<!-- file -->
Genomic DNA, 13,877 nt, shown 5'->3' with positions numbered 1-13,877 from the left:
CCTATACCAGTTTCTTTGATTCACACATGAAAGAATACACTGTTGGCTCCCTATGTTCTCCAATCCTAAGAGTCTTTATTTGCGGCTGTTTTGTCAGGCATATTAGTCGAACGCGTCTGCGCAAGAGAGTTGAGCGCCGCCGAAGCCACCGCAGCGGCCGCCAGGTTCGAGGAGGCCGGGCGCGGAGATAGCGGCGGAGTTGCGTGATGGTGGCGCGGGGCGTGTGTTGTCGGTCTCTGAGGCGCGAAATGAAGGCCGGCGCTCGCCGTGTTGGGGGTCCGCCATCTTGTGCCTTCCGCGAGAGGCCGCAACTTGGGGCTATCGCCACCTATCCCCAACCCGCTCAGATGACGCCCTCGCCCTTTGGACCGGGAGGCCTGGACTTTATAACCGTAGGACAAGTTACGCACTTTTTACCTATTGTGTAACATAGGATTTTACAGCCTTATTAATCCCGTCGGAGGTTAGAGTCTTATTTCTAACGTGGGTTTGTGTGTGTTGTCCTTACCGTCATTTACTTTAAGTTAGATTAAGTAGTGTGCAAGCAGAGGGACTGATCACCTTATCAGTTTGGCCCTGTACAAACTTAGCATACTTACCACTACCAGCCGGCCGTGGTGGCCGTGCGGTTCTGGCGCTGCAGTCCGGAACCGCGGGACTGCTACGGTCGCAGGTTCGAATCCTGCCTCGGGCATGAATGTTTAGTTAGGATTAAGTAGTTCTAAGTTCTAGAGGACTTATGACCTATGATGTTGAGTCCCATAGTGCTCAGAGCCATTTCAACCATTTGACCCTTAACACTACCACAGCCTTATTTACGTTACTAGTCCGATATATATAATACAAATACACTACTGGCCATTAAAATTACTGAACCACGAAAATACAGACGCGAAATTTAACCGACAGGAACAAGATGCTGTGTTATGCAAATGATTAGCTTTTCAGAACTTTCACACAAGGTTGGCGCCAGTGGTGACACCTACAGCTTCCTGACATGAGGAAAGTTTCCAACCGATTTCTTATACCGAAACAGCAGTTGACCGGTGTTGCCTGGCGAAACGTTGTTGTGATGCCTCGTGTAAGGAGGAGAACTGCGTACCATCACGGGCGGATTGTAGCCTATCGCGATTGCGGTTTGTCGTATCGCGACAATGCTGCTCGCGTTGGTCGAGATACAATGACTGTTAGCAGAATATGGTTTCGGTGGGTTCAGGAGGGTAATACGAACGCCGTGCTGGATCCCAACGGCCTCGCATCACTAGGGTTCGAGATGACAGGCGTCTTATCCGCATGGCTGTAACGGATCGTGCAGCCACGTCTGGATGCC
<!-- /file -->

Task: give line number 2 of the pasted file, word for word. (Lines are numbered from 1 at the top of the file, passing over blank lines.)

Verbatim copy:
CCTATACCAGTTTCTTTGATTCACACATGAAAGAATACACTGTTGGCTCCCTATGTTCTCCAATCCTAAGAGTCTTTATTTGCGGCTGTTTTGTCAGGCATATTAGTCGAACGCGTCTGCGCAAGAGAGTTGAGCGCCGCCGAAGCCACCGCAGCGGCCGCCAGGTTCGAGGAGGCCGGGCGCGGAGATAGCGGCGGAGTTGCGTGATGGTGGCGCGGGGCGTGTGTTGTCGGTCTCTGAGGCGCGAAATGAAGGCCGGCGCTCGCCGTGTTGGGGGTCCGCCATCTTGTGCCTTCCGCGAGAGGCCGCAACTTGGGGCTATCGCCACCTATCCCCAACCCGCTCAGATGACGCCCTCGCCCTTTGGACCGGGAGGCCTGGACTTTATAACCGTAGGACAAGTTACGCACTTTTTACCTATTGTGTAACATAGGATTTTACAGCCTTATTAATCCCGTCGGAGGTTAGAGTCTTATTTCTAACGTGGGTTTGTGTGTGTTGTCCTTACCGTCATTTACTTTAAGTTAGATTAAGTAGTGTGCAAGCAGAGGGACTGATCACCTTATCAGTTTGGCCCTGTACAAACTTAGCATACTTACCACTACCAGCCGGCCGTGGTGGCCGTGCGGTTCTGGCGCTGCAGTCCGGAACCGCGGGACTGCTACGGTCGCAGGTTCGAATCCTGCCTCGGGCATGAATGTTTAGTTAGGATTAAGTAGTTCTAAGTTCTAGAGGACTTATGACCTATGATGTTGAGTCCCATAGTGCTCAGAGCCATTTCAACCATTTGACCCTTAACACTACCACAGCCTTATTTACGTTACTAGTCCGATATATATAATACAAATACACTACTGGCCATTAAAATTACTGAACCACGAAAATACAGACGCGAAATTTAACCGACAGGAACAAGATGCTGTGTTATGCAAATGATTAGCTTTTCAGAACTTTCACACAAGGTTGGCGCCAGTGGTGACACCTACAGCTTCCTGACATGAGGAAAGTTTCCAACCGATTTCTTATACCGAAACAGCAGTTGACCGGTGTTGCCTGGCGAAACGTTGTTGTGATGCCTCGTGTAAGGAGGAGAACTGCGTACCATCACGGGCGGATTGTAGCCTATCGCGATTGCGGTTTGTCGTATCGCGACAATGCTGCTCGCGTTGGTCGAGATACAATGACTGTTAGCAGAATATGGTTTCGGTGGGTTCAGGAGGGTAATACGAACGCCGTGCTGGATCCCAACGGCCTCGCATCACTAGGGTTCGAGATGACAGGCGTCTTATCCGCATGGCTGTAACGGATCGTGCAGCCACGTCTGGATGCC